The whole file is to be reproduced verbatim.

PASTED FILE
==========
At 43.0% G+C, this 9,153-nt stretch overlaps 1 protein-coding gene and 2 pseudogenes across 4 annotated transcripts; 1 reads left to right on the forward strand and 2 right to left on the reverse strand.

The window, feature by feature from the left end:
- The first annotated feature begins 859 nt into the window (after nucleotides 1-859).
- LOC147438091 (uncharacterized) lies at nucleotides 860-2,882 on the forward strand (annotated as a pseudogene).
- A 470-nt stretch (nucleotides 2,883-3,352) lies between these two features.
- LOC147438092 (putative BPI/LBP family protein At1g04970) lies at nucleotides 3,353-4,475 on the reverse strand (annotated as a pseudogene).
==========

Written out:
At 43.0% G+C, this 9,153-nt stretch overlaps 1 protein-coding gene and 2 pseudogenes across 4 annotated transcripts; 1 reads left to right on the forward strand and 2 right to left on the reverse strand.

The window, feature by feature from the left end:
- The first annotated feature begins 859 nt into the window (after nucleotides 1-859).
- LOC147438091 (uncharacterized) lies at nucleotides 860-2,882 on the forward strand (annotated as a pseudogene).
- A 470-nt stretch (nucleotides 2,883-3,352) lies between these two features.
- LOC147438092 (putative BPI/LBP family protein At1g04970) lies at nucleotides 3,353-4,475 on the reverse strand (annotated as a pseudogene).